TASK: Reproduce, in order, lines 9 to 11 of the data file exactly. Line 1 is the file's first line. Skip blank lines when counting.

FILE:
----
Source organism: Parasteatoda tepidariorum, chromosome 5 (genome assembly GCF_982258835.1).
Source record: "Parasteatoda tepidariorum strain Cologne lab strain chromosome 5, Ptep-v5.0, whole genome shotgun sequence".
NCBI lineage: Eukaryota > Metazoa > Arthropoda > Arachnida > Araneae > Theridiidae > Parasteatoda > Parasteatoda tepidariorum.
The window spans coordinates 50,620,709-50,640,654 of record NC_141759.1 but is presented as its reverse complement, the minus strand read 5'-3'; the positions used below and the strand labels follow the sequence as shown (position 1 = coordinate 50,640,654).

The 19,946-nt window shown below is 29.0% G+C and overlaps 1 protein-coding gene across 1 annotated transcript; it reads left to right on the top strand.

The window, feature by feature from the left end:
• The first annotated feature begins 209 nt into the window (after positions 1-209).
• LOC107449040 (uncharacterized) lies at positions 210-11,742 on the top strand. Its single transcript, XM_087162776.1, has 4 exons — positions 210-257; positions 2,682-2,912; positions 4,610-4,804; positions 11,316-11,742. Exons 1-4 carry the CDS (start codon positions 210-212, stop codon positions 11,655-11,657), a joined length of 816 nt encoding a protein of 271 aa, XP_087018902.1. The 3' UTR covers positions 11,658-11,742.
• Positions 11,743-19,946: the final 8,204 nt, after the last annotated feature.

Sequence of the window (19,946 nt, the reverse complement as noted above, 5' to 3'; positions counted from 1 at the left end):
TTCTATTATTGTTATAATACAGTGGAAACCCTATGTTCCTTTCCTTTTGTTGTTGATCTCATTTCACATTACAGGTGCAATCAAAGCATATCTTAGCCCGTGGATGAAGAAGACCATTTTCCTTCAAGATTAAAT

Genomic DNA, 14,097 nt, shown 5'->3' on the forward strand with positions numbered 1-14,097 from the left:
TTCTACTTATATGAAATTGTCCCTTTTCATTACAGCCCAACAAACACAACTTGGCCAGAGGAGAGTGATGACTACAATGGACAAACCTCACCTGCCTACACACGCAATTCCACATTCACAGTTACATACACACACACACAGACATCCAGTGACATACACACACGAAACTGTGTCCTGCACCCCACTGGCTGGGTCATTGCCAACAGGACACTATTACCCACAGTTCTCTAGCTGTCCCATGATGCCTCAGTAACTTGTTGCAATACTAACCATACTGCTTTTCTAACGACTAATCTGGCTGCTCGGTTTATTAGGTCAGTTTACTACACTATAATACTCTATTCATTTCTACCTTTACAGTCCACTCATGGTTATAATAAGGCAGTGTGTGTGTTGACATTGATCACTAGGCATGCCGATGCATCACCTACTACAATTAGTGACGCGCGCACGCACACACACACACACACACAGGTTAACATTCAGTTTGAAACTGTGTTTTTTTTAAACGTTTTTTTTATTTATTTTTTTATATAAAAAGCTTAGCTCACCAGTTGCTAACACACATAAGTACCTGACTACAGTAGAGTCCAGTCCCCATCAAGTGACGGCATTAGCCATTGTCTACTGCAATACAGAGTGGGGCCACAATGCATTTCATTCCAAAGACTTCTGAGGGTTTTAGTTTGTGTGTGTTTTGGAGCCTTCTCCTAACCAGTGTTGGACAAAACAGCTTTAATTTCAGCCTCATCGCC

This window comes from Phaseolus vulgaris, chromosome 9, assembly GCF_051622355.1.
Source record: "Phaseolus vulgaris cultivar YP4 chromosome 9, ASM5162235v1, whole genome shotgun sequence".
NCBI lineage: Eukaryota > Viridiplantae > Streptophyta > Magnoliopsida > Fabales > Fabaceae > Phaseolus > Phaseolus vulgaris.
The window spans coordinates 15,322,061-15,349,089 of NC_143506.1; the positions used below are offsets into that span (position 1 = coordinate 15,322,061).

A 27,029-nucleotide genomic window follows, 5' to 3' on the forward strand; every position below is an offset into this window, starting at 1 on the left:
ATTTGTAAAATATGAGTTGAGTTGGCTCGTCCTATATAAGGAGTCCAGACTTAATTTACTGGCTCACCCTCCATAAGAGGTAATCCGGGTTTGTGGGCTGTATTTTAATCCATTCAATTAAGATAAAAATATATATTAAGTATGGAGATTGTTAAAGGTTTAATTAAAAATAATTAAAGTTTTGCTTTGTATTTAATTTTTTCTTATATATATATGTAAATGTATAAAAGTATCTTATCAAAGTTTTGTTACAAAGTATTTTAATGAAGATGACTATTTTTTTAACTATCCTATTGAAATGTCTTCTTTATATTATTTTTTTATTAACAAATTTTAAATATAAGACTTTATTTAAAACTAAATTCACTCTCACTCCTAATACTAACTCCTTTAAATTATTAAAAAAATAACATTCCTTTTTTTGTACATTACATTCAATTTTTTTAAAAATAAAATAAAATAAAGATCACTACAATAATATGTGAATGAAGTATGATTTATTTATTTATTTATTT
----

• Positions 11,743-19,946: the final 8,204 nt, after the last annotated feature.

Sequence of the window (19,946 nt, the reverse complement as noted above, 5' to 3'; positions counted from 1 at the left end):
TTCTATTATTGTTATAATACAGTGGAAACCCTATGTTCCTTTCCTTTTGTTGTTGATCTCATTTCACATTACAGGTGCAATCAAAGCATATCTTAGCCCGTGGATGAAGAAGACCATTTTCCTTCAAGATTAAAT